One of the areas of inequality stemming from Puerto Rico’s being a territory of the United States rather than a state is the fact that residents of Puerto Rico cannot vote in U.S. presidential elections. While presidential primaries are held on the Island, it is not the individual people of the United States who vote in presidential elections, but representatives of the states in a group called the Electoral College.
No state, no vote.
The District of Columbia’s residents were given a vote in presidential elections in 1961, and it took a constitutional amendment. The Twenty-third Amendment to the United States Constitution gives D.C. three electoral votes. Like Puerto Rico, however, D.C. has no vote in Congress. They have an elected representative who is not allowed to vote, just like Puerto Rico. This gives both D.C. and Puerto Rico a voice in Congress, but much less influence than the states have.
Recently, former president Bill Clinton gave an affirmative answer to the question, “Should Puerto Ricans vote for president and the U.S. Congress.”
Presidential candidate Hillary Clinton has said that she believes all U.S. citizens should be able to vote for president, regardless of where they live.
There have been discussions recently on giving Puerto Rico the right to vote for president just as D.C. was given that right, possibly using the same mechanism: an amendment to the Constitution. Giving the Resident Commissioner voting rights in Congress would not require a constitutional amendment; the Congress could just choose to give that right in the same way they chose to allow the Resident Commissioner to sit with the rest of the members of the House and in committees. In fact, the current Resident Commissioner, Pedro Pierluisi, was at one time allowed to vote unless his vote caused or broke a tie.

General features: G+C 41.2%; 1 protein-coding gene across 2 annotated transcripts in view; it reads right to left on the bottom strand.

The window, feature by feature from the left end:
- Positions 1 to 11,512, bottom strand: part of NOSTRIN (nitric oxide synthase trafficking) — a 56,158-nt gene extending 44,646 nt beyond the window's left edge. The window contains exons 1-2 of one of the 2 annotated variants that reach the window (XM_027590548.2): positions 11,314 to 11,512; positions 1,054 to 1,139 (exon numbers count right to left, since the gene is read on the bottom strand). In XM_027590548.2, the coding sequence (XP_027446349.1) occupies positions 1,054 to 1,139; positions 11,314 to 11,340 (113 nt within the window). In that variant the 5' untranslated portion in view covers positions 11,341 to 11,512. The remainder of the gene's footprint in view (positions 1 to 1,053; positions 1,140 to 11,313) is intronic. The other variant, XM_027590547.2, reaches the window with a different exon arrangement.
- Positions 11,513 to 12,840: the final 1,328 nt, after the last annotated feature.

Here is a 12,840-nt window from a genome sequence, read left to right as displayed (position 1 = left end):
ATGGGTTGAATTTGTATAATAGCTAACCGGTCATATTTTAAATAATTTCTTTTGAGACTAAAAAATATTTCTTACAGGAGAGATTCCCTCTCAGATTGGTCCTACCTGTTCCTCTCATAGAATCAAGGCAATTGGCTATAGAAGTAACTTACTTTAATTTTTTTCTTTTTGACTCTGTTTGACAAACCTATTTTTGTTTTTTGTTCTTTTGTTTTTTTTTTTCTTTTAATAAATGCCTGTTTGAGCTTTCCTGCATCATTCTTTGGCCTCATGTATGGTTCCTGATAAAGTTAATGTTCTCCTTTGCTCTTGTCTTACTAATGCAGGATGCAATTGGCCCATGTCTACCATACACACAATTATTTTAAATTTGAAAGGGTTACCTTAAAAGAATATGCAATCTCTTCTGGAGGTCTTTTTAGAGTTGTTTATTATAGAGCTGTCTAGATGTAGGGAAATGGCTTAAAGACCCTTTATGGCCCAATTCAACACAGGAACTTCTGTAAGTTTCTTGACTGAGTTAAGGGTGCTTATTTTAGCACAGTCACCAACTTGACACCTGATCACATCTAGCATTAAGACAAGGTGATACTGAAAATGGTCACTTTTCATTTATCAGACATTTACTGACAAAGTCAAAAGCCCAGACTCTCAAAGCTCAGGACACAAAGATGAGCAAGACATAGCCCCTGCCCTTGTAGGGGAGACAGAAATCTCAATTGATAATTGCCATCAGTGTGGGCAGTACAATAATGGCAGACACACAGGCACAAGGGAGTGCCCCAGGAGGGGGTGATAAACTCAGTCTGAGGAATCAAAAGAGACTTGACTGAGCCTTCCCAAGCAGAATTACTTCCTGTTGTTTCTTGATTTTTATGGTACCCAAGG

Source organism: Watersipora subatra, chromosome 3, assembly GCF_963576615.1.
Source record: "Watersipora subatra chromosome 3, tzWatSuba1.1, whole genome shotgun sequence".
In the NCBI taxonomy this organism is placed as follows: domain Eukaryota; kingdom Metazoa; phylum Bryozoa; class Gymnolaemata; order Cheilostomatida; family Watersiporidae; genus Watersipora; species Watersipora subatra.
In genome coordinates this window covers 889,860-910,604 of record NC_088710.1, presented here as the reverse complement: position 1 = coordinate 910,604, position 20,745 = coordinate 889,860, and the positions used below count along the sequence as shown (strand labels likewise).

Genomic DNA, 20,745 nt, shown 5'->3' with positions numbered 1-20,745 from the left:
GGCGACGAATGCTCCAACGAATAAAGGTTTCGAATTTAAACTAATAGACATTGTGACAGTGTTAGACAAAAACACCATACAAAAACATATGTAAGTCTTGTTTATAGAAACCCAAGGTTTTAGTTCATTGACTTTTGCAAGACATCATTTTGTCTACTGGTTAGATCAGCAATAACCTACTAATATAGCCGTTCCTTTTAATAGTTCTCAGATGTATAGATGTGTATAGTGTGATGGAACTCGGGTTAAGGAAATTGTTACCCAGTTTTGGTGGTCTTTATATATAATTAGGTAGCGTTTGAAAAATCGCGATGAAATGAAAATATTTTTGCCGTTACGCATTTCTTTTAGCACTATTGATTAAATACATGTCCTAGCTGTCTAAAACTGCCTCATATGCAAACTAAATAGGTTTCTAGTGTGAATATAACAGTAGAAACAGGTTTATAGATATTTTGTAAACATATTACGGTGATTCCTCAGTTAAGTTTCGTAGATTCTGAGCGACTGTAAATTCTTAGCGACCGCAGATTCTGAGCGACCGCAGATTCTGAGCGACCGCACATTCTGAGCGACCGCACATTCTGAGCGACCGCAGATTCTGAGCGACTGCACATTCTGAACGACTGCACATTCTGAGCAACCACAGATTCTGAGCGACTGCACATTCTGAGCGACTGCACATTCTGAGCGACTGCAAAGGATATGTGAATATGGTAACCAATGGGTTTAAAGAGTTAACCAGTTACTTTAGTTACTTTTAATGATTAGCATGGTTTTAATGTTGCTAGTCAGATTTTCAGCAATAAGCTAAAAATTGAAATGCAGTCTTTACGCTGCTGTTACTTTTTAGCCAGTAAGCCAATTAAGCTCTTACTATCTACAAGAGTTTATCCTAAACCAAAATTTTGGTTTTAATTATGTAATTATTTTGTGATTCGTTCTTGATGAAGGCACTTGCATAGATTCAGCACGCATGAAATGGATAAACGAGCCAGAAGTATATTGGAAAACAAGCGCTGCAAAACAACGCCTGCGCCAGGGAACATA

If Puerto Rico becomes the 51st state of the Union, residents would automatically gain the right to vote in presidential elections, and would also have about five congressional representatives (with votes) and two senators. This would give Puerto Rico far more influence and full participation in the democratic process in the United States. The Island would also be treated equally with the states and the U.S. Constitution, which now is not applied completely to Puerto Rico, would apply to all the residents of Puerto Rico.
Allowing Puerto Ricans to vote in presidential elections and giving the Resident Commissioner the power to vote in Congress would not automatically provide equal rights as statehood would, but it would represent progress towards the full equality that statehood would provide.